The weather in urban areas is different from the weather in the countryside. The urban heat island effect is the best-known urban weather phenomenon. On warm sunny days, it can be approximately six degrees warmer in the centre of Amsterdam than it is in surrounding areas. But cities also have their own wind climate, water balance and carbon budget. These have a major effect on the air quality, comfort level, urban water management, energy use and sustainability of a city. Together, they create the environmental quality, liveability and economic potential of neighbourhoods and districts.
In order to chart these aspects of the weather in Amsterdam over a long period, the Amsterdam Atmospheric Monitoring Supersite will soon be installed by employees of the Meteorology and Air Quality Group at Wageningen University. The monitoring network consists of 30 weather stations that will record temperature, humidity and wind in the city over the course of four years. This will make it possible to identify cooler neighbourhoods and indicate the layout of those neighbourhoods as best practice. The monitoring network also includes a scintillometer, which can record the heat exchange and evaporation in the city as a whole. Evaporation is an important concept in the urban water balance, and therefore also for urban water management and groundwater levels.
Amsterdam’s sustainability goal is to be carbon neutral. Carbon flux measurements will be carried out in order to establish Amsterdam’s carbon budget. Sustainable energy generation through solar panels will help the city achieve its carbon goals. In order to investigate the optimum arrangement of solar panels, a special roof will be set up with meteorological instruments as a test location.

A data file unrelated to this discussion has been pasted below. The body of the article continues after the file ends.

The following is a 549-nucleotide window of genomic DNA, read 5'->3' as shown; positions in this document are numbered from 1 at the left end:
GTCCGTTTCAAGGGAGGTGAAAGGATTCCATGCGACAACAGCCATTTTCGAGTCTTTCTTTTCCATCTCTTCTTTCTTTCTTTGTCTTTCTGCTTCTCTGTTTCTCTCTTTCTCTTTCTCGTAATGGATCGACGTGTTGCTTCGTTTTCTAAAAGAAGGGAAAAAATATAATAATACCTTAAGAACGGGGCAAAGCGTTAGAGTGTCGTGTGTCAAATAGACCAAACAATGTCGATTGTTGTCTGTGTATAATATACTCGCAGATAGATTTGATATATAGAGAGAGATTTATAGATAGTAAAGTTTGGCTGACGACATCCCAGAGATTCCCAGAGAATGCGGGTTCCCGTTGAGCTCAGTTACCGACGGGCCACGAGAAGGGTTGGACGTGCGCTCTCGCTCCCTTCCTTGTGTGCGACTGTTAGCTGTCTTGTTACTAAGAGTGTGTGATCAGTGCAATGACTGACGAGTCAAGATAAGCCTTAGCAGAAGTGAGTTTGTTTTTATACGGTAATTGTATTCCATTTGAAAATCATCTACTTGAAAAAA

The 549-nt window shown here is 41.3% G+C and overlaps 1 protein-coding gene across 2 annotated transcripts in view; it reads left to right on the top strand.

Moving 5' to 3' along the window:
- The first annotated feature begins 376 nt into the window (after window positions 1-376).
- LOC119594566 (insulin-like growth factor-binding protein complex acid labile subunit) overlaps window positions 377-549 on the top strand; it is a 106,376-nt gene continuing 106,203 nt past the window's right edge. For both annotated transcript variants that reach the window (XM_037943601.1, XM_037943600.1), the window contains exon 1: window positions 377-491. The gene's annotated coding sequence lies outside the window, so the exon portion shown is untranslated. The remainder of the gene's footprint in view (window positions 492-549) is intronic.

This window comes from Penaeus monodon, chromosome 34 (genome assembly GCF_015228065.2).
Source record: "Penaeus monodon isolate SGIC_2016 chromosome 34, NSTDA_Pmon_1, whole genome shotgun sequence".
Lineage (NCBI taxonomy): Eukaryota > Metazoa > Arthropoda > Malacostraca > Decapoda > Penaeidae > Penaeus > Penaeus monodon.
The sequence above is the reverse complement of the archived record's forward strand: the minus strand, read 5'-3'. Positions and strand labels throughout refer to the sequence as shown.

In addition to the measurements, a numerical weather forecast model will be utilised in the summer to make a daily weather forecast at the level of individual neighbourhoods, and to validate the forecasts on the basis of data observed by the network. The forecasts will be posted daily. In this way the Amsterdam Atmospheric Monitoring Supersite will be able to contribute to the development of weather forecasts to benefit residents and businesses of Amsterdam.
The Supersite will be active for four years, during which it will help Amsterdam in being a vital and healthy city. The observations will be stored in the Data Platform of AMS Institute, where they will also be made available to potential users.
This project is part of Amsterdam Institute for Advanced Metropolitan Solutions (AMS Insitute)’s research programme and financed by NWO and AMS Insitute.